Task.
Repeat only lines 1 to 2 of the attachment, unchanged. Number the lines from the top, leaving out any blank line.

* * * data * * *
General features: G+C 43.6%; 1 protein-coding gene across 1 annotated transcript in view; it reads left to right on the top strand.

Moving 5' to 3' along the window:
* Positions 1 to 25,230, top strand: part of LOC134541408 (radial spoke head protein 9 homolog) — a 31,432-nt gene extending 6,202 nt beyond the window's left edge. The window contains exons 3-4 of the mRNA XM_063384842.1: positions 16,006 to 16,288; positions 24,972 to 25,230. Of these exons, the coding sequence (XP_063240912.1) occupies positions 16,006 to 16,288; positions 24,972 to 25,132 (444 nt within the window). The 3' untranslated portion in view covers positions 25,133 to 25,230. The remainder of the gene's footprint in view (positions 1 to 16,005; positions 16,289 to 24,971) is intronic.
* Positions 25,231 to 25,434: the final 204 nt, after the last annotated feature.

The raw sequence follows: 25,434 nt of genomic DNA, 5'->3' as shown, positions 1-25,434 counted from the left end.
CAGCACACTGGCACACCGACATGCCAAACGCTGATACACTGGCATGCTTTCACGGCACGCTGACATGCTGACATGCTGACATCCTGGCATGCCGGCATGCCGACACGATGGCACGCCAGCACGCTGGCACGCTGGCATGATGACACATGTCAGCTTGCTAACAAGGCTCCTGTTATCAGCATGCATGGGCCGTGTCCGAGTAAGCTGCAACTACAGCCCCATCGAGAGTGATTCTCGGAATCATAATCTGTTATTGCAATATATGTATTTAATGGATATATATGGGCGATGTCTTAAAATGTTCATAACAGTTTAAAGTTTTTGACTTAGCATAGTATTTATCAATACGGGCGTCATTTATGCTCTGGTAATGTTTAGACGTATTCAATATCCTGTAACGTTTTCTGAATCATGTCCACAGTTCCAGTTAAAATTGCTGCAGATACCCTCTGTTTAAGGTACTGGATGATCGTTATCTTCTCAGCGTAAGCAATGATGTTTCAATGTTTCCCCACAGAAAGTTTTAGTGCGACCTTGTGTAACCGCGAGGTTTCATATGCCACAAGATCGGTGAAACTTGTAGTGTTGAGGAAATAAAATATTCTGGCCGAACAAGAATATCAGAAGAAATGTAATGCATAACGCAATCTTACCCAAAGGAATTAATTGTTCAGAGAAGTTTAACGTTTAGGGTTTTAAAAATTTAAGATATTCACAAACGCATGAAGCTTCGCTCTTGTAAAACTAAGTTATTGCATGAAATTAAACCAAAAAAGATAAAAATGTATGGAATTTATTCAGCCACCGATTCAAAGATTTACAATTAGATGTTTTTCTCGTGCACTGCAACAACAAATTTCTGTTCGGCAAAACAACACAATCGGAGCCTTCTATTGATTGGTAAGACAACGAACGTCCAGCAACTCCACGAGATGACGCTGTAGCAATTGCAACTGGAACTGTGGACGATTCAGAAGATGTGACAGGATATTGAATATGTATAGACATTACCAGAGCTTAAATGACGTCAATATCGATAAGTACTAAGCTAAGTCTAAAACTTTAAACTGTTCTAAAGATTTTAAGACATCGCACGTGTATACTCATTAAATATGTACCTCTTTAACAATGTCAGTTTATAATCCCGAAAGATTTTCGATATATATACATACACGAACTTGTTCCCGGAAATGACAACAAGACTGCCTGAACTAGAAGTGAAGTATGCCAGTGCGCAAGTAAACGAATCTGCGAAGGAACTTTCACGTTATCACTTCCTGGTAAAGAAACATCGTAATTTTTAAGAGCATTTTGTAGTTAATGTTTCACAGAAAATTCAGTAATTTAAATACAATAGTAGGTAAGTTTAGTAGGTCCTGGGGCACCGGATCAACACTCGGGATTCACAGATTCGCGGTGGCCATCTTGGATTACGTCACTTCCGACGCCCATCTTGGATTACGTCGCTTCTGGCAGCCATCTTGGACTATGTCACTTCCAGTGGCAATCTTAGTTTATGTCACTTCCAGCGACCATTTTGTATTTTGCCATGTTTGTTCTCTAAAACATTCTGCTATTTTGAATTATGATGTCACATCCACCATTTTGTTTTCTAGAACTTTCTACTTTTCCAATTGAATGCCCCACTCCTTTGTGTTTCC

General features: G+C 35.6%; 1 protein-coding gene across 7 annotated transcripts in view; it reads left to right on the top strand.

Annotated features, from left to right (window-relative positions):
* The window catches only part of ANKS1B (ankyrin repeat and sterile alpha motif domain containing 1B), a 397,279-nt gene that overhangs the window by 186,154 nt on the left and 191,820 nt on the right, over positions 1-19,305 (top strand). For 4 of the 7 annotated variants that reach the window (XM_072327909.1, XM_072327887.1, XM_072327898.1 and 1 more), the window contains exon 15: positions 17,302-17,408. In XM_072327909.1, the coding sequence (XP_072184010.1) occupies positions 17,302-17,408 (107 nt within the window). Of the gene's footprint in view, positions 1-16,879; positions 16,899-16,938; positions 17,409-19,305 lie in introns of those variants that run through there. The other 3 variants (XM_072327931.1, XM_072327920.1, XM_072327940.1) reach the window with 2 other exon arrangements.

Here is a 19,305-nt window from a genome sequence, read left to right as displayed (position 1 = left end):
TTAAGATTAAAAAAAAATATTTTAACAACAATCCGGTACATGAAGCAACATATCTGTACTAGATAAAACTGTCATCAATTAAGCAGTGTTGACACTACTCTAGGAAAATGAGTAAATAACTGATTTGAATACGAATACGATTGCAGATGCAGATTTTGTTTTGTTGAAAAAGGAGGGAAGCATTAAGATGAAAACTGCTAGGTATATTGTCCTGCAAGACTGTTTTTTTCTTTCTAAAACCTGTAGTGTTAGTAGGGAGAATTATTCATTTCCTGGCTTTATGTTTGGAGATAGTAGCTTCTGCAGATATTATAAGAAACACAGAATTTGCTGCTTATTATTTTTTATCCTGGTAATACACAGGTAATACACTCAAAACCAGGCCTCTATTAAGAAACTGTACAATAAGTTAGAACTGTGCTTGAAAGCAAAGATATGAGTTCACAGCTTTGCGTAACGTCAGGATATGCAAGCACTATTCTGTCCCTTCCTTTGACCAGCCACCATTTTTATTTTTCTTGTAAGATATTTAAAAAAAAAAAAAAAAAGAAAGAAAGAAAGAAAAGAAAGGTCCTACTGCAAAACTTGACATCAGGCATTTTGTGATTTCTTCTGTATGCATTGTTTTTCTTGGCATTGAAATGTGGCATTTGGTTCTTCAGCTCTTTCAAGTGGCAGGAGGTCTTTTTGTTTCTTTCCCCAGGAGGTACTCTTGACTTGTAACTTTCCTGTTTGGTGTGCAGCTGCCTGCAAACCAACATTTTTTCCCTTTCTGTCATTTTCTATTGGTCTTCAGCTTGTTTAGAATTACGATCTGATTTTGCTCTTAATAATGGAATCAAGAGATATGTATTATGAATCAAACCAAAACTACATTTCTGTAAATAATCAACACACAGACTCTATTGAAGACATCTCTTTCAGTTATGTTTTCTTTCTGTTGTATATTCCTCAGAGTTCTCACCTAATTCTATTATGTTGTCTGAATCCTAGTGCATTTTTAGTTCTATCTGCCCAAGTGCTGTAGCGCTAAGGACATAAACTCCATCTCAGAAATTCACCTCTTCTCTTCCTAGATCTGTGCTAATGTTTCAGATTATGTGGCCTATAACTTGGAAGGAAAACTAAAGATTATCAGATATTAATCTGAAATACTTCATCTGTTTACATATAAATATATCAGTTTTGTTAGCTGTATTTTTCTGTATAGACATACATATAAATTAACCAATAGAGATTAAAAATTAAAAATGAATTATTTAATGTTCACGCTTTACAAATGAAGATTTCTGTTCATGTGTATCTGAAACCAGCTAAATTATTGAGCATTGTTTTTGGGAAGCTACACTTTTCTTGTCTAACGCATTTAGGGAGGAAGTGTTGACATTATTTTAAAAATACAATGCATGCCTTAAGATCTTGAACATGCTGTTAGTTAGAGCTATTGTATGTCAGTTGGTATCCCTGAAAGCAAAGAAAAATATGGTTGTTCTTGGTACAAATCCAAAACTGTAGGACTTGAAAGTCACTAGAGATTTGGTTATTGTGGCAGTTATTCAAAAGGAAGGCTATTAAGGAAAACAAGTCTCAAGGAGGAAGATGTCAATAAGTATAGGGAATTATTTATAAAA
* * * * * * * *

General features: G+C 43.6%; 1 protein-coding gene across 1 annotated transcript in view; it reads left to right on the top strand.

Moving 5' to 3' along the window: